What causes cervical cancer? Are there any signs and symptoms?
It is typically caused by the Human Papilloma Virus (HPV), when sexually transmitted. An HPV infection can result in a pre-cancerous condition called dysplasia, which can progress into cervical cancer if undetected.
Look out for: vaginal bleeding after intercourse, bleeding between menstrual periods or, after menopause, if there is abnormal vaginal discharge tinged with blood or emitting a foul smell.
How is dysplasia diagnosed and treated?
Dysplasia refers to precancerous changes and is discovered through a Pap smear. If abnormal changes are found, the cervix is examined in a colposcopy procedure where biopsies may be taken – small pieces of tissue are removed and sent to a laboratory for further examination.
Precancerous changes and early cancer stages can be treated by removing abnormal tissue through a Loop Electrosurgical Excision Procedure (LEEP) – using a hot wire loop to remove tissue – or through laser therapy.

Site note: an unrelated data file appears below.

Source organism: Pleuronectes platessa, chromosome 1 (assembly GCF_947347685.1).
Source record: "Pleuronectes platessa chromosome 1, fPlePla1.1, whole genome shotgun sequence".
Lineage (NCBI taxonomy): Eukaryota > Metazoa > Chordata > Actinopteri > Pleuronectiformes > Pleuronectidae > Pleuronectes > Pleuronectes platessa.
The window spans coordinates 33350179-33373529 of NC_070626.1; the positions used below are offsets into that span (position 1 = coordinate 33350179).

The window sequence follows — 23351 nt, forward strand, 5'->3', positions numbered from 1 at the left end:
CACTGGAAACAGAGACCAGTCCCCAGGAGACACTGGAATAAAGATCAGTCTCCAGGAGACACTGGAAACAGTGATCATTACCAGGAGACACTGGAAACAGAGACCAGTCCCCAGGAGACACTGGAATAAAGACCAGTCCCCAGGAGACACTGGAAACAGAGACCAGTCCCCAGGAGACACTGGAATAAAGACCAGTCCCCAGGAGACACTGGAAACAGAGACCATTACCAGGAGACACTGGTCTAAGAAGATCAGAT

For advanced cancer stages, a radical hysterectomy is often needed – removing the uterus and most of the surrounding tissue, lymph nodes and the upper part of the vagina. Radiation and chemotherapy can also be used before or after the surgery.
What should I do if I develop symptoms similar to those of cervical cancer?
Consult your doctor if you develop indications consistent with early cervical cancer, or if you would like more information about HPV vaccination and treatment options.
From The Finder, October 2016